In an attempt to salvage the foundering peace process, the government on Tuesday said that a meeting with the Tehreek-e-Taliban Pakistan [TTP] intermediaries has been convened on Wednesday (today) to discuss the group’s refusal to extend the ceasefire.
“Interior Minister Chaudhry Nisar has convened a joint meeting of Taliban and government committees,” an interior ministry spokesperson confirmed. “Both sides are expected to deliberate on the Taliban’s refusal to extend ceasefire,” he added. During the meeting, the two sides will discuss ways to push the dialogue process forward in the backdrop of Taliban’s refusal to extend the ceasefire. They are also expected to discuss the second face-to-face meeting between the government and Taliban shura. The government is expecting that the Taliban will put forward their list of demands in the second meeting, which is considered to be the actual start of dialogue process.
The government has remained steadfast in its resolve to continue talks with the Taliban but at the same time, it stated that talks without a ceasefire would not be possible. Though the TTP announced its decision to not extend the ceasefire, their negotiating team said it was still trying to push for an extension. Earlier on Saturday, the interior minister convened a meeting of both committees; however, it was cancelled without any explanation.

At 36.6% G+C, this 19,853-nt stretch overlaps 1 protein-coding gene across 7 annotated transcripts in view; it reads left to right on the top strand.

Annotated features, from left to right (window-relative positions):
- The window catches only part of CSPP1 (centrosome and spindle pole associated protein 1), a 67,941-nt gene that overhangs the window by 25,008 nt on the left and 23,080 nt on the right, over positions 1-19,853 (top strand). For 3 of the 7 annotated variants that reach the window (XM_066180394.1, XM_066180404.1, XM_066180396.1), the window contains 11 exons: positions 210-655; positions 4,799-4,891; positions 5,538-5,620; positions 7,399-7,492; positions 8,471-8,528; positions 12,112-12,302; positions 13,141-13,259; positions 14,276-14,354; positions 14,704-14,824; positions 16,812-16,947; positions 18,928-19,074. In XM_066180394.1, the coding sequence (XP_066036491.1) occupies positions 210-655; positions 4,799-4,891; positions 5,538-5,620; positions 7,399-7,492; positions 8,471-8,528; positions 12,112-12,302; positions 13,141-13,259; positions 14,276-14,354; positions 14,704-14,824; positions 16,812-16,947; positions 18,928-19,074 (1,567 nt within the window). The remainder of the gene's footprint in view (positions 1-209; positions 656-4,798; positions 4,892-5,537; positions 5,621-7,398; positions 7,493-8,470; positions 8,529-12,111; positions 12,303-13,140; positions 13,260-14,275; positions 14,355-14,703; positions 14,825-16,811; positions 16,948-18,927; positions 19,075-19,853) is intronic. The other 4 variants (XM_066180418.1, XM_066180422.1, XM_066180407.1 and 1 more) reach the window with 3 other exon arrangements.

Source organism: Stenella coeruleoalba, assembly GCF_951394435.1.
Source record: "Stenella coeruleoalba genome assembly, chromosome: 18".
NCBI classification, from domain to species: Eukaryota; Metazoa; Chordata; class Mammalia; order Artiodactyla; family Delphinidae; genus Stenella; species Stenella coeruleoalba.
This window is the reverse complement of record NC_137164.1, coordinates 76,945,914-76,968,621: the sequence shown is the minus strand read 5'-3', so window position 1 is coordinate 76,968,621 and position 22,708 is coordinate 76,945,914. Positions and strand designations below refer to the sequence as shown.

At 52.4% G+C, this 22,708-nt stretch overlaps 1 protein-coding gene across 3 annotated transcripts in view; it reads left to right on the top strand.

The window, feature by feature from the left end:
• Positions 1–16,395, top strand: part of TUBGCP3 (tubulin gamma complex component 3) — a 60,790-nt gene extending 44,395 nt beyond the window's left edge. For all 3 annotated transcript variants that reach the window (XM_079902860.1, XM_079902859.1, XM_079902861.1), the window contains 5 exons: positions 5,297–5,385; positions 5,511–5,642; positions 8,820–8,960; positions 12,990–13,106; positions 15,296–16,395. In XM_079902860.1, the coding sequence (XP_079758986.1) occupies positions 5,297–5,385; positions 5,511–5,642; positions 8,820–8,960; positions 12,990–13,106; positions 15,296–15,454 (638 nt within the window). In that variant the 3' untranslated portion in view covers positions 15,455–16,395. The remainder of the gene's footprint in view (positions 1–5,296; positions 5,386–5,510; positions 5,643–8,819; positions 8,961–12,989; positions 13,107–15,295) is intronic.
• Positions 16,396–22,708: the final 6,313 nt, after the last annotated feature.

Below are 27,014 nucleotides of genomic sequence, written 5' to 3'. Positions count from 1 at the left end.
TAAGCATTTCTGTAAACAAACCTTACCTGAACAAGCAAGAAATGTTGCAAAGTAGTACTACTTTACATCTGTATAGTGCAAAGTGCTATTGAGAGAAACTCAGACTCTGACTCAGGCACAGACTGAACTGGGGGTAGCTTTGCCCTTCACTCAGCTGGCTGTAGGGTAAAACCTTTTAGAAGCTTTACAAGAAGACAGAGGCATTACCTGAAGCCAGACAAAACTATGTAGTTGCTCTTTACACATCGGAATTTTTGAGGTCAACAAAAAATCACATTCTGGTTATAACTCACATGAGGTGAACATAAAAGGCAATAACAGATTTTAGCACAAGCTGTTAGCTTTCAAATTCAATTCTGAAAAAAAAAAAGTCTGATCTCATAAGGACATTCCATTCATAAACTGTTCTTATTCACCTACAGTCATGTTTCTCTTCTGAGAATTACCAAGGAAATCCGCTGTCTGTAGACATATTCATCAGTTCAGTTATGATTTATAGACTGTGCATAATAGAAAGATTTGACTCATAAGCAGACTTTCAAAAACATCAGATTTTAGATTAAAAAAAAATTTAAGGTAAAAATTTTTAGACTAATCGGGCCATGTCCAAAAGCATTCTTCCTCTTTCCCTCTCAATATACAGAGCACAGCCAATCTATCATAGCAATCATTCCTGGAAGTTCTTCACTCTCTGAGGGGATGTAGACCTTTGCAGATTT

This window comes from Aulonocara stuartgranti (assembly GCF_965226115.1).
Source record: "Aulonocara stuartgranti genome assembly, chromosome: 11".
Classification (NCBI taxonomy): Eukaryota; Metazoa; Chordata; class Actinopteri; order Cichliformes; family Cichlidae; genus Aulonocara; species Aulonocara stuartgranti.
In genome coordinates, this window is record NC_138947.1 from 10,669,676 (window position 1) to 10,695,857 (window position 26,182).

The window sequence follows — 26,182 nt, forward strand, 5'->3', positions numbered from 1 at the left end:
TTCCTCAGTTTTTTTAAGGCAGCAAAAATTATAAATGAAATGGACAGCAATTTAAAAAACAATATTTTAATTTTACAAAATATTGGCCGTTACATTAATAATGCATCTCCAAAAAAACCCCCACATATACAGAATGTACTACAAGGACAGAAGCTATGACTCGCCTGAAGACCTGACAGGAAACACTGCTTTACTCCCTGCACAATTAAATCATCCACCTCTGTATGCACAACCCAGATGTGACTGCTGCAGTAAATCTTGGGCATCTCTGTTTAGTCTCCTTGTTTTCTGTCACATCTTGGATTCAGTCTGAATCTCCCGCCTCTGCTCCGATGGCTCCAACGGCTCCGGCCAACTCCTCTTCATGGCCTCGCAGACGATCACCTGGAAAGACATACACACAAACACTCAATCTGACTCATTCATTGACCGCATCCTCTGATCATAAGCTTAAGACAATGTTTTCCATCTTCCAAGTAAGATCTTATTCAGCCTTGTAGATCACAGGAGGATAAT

In addition, Professor Muhammad Ibrahim, member of the TTP committee, said that he was not informed about the meeting. Ibrahim said, “We are trying to get the extension. The concerns of the Taliban should be addressed [by the government] and we would ask them to maintain the ceasefire.” On April 16, the Tehreek-e-Taliban Pakistan decided not to extend the ceasefire and the next day, the government said that it would perhaps not be possible for it to move on with the dialogue process. However, the government had not shut its doors on talks. The TTP announced an extension of the ceasefire till April 10 after the government released 19 non-combatant prisoners.
In return, the government demanded that the Taliban release Professor Ajmal [former vice chancellor of Islamia College University], and the sons of former prime minister Yousaf Raza Gilani and slain Punjab governor Salmaan Taseer. Separately, while addressing National Book Day celebrations, Information Minister Pervaiz Rashid said that all coalition parties support the ongoing dialogue process and it was going in the right direction. Treading a cautious line, Rashid said, “We are not with those who talk with guns rather we are with those who believe in the process of peaceful negotiation.” Dishing out a recipe for peace in the country, the minister said all books which promote extremism and hatred should be wiped out. -tribune